Frankie Dettori quite simply has been the biggest attraction in racing for three decades and he continues to be box office news during what is becoming a stunning final year in the saddle.
Dettori has already won the 2000 Guineas at Newmarket and The Oaks at Epsom as part of his farewell tour and it seems extremely likely he'll make his mark on his final Royal Ascot – a meeting at which he's enjoyed 76 winners in his career so far.
Watch every race across the five days at Royal Ascot from Tuesday 20th June – Saturday 24th June via the bet365 service.
|What||Royal Ascot 2023|
|Where||Royal Ascot, Ascot Racecourse|
|When||Tuesday 20th June – Saturday 24th June|
|How to watch||bet365 Sports Live Streaming, ITV, Sky Sports Racing|
Lanfranco 'Frankie' Dettori was born in Milan, the son of jockey Gianfranco Dettori, himself twice a winner of the 2000 Guineas. His father was a notoriously tough taskmaster and, by 14, Frankie was sent to England to work for trainer and fellow Milanese Luca Cumani in Newmarket.
He learned his trade and claimed his first win on UK soil on Lizzy Hare for Cumani in 1987 at Goodwood. Within three years, he'd become the first teenager since Lester Piggott to ride 100 winners in a season.
Dettori had the X-factor from the beginning and in 1994 he became a retained rider to Sheikh Mohammed's Godolphin operation and won his first Classic on Balanchine in the Epsom Oaks.
A year later, Dettori had picked up his first St Leger at Doncaster on Classic Cliche and another Oaks on Moonshell at Epsom.
He was well on his way to becoming a record-shattering rider, travelling the world and winning the biggest races on offer in his own inimitable style. He did it all with pizazz, never one to shirk the limelight or a photo opportunity.
He claimed the first of a record six Prix de l'Arc de Triomphe wins in October 1995 on Lammtarra. He is a record-breaker and trendsetter in every sense of the word and it's unlikely that his like will be seen again when he hangs up his boots at the end of 2023.
Dettori's career will be recalled for so many things – his litany of top level success, celebrity lifestyle & some high profile falling outs with trainers as well as miraculously surviving a plane crash at Newmarket in June 2000 – but perhaps no day more so than at Ascot on 28th September, 1996.
That was the afternoon when Dettori went 'through the card' at the Berkshire venue, winning all seven races in a feat unmatched before or since.
His first winner of the day was on 2/1 shot Wall Street in the Cumberland Lodge Stakes and they kept on rolling, sparking excitement amongst punters and racegoers and fear in the bookmaking fraternity as the liabilities piled up.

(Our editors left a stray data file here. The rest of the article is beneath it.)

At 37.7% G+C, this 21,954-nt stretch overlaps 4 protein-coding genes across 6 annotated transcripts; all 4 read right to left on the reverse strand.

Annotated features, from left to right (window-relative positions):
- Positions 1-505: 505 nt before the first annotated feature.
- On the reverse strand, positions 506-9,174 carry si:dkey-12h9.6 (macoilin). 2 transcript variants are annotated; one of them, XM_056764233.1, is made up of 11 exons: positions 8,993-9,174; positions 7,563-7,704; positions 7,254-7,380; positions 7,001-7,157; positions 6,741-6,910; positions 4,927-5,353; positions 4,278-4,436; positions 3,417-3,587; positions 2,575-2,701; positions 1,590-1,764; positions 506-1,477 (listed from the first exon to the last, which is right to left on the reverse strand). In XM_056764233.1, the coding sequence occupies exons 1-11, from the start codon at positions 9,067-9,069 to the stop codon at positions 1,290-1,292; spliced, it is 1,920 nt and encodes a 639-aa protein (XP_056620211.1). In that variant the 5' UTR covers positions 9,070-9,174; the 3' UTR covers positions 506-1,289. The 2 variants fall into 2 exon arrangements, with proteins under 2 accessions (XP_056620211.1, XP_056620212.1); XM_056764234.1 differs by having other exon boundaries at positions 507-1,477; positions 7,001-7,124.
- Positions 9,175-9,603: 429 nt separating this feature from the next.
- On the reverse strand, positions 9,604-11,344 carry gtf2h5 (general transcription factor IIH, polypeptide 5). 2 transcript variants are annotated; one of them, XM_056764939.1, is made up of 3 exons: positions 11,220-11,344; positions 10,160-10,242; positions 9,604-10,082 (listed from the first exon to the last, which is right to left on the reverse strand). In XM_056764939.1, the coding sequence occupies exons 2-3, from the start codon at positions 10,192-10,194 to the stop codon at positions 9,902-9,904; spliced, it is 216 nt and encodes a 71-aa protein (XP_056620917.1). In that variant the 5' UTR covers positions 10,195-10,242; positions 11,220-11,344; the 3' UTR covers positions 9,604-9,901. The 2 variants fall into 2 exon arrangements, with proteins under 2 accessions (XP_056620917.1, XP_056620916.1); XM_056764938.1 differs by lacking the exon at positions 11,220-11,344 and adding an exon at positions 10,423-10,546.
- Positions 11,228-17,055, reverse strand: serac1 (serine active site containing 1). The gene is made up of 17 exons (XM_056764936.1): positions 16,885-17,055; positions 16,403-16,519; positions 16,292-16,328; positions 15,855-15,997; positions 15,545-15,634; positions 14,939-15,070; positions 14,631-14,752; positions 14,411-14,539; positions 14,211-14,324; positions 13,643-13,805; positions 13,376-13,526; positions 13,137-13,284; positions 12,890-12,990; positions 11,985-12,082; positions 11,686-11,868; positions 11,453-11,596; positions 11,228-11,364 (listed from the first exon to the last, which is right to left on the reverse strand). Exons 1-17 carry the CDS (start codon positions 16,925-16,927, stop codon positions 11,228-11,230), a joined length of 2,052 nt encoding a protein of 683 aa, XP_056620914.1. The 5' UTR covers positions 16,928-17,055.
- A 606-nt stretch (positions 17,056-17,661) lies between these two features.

The bookies were seriously sweating as Fujiyama Crest, a 12/1 shot in the morning but cut to 2/1, was loaded into the stalls and Dettori kept it simple, making all and beating Northern Fleet by a neck with the overall cost to the betting industry estimated at £40m.
Fujiyama Crest became the much-loved Dettori family pet and the jockey became the punters pal from that day onwards, a position he holds to this very day in his final year.
Despite the horrors of that plane crash, success on the racecourse continued with back-to-back wins in the Prix de l'Arc de Triomphe in 2001 and 2002.
By the mid-2000s however one race was eluding Dettori and it was the one that mattered most – the Epsom Derby.
He'd tried and failed 14 times when he threw a leg up on Authorized for Peter Chapple-Hyam in 2007, the favourite.
2007, the favourite. As they rounded Tattenham Corner into the home straight, Dettori loomed on the outside of the field and his partner pulled clear to give him the race he wanted the most.
Another Derby followed in 2015 when he brought home Golden Horn for John Gosden – the trainer with whom he has formed an incredible alliance in the final chapters of his career.
Arc glory followed at Longchamp and together, Gosden and Dettori have been farming the big prizes in recent times.
The star turn was Enable, a Juddmonte-owned filly that captured the public affection with an English/Irish Oaks double in 2017 to go with wins in the Cheshire and Yorkshire versions.
She'd win the King George VI & Queen Elizabeth Stakes at Ascot three times in high summer, the Prix de l'Arc de Triomphe twice and also won a Breeders' Cup Turf in 2018 and the Eclipse at Sandown in 2019 before missing out on an historic third Arc win in 2020.
For Dettori, the filly was another 'horse of a lifetime' in a career seemingly littered with superstar equine partners to match his own status, including of course star stayer Stradivarius, with whom he won three Ascot Gold Cups, four Goodwood Cups and many other major prizes.
Dettori announced in December 2022 that he would retire at the end of 2023 and so began a year-long goodbye.
Everywhere he ventures now, it's a last attempt at some great race or another. Any notion it would be a sign that he's slowing down has been torched with his wins in the 2000 Guineas on Chaldean for Andrew Balding and The Oaks on Soul Sister for Gosden and his son, Thady.
Dettori will surely add to his Royal Ascot haul, with Chaldean 6/4 to win the St James's Palace Stakes on 20th June and Inspiral an hope for the curtain-raising Queen Anne earlier the same afternoon.
They are just two of what is sure to be bumper book of rides across the five days for a rider still right at the top of his game despite closing in on his 53rd birthday.